Writers' Guidelines from Nimrod, International Journal of Prose and Poetry.
Submission guidelines from the Pedestal Magazine.
Submitting Creative Writing to Helium
Creative writing on Helium is more easygoing than writing for a Marketplace publisher. In the truest sense of creative writing, we ask only that you follow standard form for the genre that you're submitting to and that your piece addresses the topic of the title.
At Helium, we give creative writers the opportunity to express themselves in 10 areas. Check out our guidelines and some resources below:
Drama is written expressly for stage or screen. Drama pieces include scene details, stage direction, action and riveting character dialogue; and on Helium, we request that you use the proper format. For dramatic submissions, format is very important. Open your scenes with descriptions of the scenery. Then move on to any stage or camera directions and be sure to label who is speaking. It's all important and it should all be in your dramatic piece.
Please keep in mind that the Drama channel is not a place for you to ramble on about how your friend Sue was a jerk for telling your other friend Mary how you did such and such at the bar last Friday night. Sure, it's a dramatic story, but it's not what the Drama channel is for.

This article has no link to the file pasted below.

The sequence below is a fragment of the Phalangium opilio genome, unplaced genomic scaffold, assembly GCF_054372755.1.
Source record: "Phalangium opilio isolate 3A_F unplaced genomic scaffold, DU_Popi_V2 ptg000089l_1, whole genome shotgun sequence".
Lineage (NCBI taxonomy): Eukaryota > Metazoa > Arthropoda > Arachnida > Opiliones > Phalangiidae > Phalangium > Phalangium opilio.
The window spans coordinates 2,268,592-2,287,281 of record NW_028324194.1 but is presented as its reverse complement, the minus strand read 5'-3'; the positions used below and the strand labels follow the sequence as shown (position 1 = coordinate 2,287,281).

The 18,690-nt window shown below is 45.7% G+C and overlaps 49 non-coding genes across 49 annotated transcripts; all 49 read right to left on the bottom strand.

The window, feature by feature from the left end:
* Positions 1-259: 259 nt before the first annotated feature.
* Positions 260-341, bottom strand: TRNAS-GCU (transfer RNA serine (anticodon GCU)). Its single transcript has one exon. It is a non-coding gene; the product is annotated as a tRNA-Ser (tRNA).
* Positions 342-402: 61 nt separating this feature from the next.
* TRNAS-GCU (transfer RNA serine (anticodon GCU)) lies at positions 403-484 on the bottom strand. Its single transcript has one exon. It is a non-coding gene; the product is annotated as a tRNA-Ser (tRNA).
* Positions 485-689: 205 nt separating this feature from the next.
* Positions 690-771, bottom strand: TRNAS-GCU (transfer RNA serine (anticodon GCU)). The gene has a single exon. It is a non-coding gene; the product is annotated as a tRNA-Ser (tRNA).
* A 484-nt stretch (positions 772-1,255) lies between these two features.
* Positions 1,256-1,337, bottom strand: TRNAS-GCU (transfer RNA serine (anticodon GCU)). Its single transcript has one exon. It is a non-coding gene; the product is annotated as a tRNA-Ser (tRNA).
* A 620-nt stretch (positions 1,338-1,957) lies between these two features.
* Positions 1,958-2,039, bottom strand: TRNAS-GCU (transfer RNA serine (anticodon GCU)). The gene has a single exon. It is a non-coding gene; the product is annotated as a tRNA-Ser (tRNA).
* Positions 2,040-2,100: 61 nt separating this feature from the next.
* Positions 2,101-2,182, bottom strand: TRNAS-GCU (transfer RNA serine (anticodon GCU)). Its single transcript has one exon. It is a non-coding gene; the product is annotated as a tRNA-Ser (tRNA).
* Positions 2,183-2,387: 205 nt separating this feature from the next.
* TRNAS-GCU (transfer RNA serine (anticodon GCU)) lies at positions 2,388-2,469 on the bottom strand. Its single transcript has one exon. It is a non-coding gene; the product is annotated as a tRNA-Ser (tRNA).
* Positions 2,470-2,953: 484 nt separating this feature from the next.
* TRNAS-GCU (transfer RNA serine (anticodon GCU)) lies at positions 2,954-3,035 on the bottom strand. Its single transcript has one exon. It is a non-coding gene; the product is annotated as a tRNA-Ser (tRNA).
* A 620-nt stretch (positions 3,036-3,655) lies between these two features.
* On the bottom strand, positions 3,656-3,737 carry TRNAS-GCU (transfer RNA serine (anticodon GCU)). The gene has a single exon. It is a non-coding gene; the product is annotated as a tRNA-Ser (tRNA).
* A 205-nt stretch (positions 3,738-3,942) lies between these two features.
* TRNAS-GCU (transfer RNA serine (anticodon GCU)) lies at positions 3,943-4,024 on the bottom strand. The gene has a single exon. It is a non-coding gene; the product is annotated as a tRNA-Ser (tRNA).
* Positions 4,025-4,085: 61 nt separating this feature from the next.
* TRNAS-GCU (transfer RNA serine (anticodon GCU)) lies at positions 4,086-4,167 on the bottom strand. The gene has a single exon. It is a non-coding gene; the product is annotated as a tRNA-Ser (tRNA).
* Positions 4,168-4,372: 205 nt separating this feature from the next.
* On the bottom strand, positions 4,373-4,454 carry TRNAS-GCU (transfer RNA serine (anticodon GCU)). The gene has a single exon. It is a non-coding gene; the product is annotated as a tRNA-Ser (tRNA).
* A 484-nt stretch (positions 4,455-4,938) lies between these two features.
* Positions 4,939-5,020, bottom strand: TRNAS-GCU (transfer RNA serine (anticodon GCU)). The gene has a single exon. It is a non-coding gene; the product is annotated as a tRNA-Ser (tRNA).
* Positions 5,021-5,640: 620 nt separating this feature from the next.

Whether you're trying to be the next Henrik Ibsen or Larry David, make sure you read up on what makes a good dramatic piece for stage or screen before submitting to this channel.
Looking for more instruction? Check out these sites:
Check out these impressive dramatic pieces on Helium:
Drama: Loss of innocence
Think of essays on Helium as more refined and reserved types of reflection. The information and points for your academic or literary essays should be well researched and your sources mentioned within the piece in order to add some punch to the point you are making.
Think about the essays you wrote for high school and college. Like a good wine, essays are crafted with care, take time and appeal to a more discriminating audience. Follow in the footsteps of Annie Dillard or David Foster Wallace and craft an intellectually stimulating essay.